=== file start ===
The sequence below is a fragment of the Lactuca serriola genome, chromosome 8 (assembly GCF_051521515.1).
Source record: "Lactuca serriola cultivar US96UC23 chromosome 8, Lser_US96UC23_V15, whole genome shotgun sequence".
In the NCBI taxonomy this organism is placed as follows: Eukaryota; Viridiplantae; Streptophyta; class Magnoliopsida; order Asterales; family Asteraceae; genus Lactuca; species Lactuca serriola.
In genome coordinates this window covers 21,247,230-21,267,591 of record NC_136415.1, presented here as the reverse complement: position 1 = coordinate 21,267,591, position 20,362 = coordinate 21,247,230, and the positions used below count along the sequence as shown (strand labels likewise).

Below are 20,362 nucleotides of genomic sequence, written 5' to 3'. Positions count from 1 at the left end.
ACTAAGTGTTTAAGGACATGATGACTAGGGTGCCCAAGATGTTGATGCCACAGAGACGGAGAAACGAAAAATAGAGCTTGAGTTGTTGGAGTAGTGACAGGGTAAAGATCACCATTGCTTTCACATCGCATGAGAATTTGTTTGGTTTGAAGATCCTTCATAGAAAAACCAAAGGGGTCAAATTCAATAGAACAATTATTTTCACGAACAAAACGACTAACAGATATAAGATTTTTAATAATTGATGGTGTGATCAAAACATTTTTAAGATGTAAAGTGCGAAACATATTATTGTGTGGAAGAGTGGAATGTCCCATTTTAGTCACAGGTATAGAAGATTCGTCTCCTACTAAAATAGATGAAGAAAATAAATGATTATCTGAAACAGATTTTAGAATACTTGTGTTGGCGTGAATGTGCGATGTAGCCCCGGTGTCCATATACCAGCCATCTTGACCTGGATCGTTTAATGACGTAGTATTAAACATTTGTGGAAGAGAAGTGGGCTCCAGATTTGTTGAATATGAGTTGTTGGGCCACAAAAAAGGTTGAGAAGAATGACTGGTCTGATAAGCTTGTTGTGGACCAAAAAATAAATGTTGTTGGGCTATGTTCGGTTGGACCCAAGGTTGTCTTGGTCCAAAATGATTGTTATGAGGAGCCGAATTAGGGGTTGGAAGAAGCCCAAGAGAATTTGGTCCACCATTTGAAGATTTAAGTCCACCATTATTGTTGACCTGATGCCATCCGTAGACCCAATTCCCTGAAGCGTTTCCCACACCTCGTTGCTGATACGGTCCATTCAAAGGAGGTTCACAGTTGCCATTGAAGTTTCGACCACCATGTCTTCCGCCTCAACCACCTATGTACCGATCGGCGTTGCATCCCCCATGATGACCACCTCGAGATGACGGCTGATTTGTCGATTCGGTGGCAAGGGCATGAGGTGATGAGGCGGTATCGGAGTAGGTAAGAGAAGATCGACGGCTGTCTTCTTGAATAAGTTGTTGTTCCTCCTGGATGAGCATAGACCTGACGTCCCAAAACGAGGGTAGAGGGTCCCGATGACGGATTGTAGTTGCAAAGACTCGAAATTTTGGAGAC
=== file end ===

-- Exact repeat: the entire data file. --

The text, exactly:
The sequence below is a fragment of the Lactuca serriola genome, chromosome 8 (assembly GCF_051521515.1).
Source record: "Lactuca serriola cultivar US96UC23 chromosome 8, Lser_US96UC23_V15, whole genome shotgun sequence".
In the NCBI taxonomy this organism is placed as follows: Eukaryota; Viridiplantae; Streptophyta; class Magnoliopsida; order Asterales; family Asteraceae; genus Lactuca; species Lactuca serriola.
In genome coordinates this window covers 21,247,230-21,267,591 of record NC_136415.1, presented here as the reverse complement: position 1 = coordinate 21,267,591, position 20,362 = coordinate 21,247,230, and the positions used below count along the sequence as shown (strand labels likewise).

Below are 20,362 nucleotides of genomic sequence, written 5' to 3'. Positions count from 1 at the left end.
ACTAAGTGTTTAAGGACATGATGACTAGGGTGCCCAAGATGTTGATGCCACAGAGACGGAGAAACGAAAAATAGAGCTTGAGTTGTTGGAGTAGTGACAGGGTAAAGATCACCATTGCTTTCACATCGCATGAGAATTTGTTTGGTTTGAAGATCCTTCATAGAAAAACCAAAGGGGTCAAATTCAATAGAACAATTATTTTCACGAACAAAACGACTAACAGATATAAGATTTTTAATAATTGATGGTGTGATCAAAACATTTTTAAGATGTAAAGTGCGAAACATATTATTGTGTGGAAGAGTGGAATGTCCCATTTTAGTCACAGGTATAGAAGATTCGTCTCCTACTAAAATAGATGAAGAAAATAAATGATTATCTGAAACAGATTTTAGAATACTTGTGTTGGCGTGAATGTGCGATGTAGCCCCGGTGTCCATATACCAGCCATCTTGACCTGGATCGTTTAATGACGTAGTATTAAACATTTGTGGAAGAGAAGTGGGCTCCAGATTTGTTGAATATGAGTTGTTGGGCCACAAAAAAGGTTGAGAAGAATGACTGGTCTGATAAGCTTGTTGTGGACCAAAAAATAAATGTTGTTGGGCTATGTTCGGTTGGACCCAAGGTTGTCTTGGTCCAAAATGATTGTTATGAGGAGCCGAATTAGGGGTTGGAAGAAGCCCAAGAGAATTTGGTCCACCATTTGAAGATTTAAGTCCACCATTATTGTTGACCTGATGCCATCCGTAGACCCAATTCCCTGAAGCGTTTCCCACACCTCGTTGCTGATACGGTCCATTCAAAGGAGGTTCACAGTTGCCATTGAAGTTTCGACCACCATGTCTTCCGCCTCAACCACCTATGTACCGATCGGCGTTGCATCCCCCATGATGACCACCTCGAGATGACGGCTGATTTGTCGATTCGGTGGCAAGGGCATGAGGTGATGAGGCGGTATCGGAGTAGGTAAGAGAAGATCGACGGCTGTCTTCTTGAATAAGTTGTTGTTCCTCCTGGATGAGCATAGACCTGACGTCCCAAAACGAGGGTAGAGGGTCCCGATGACGGATTGTAGTTGCAAAGACTCGAAATTTTGGAGAC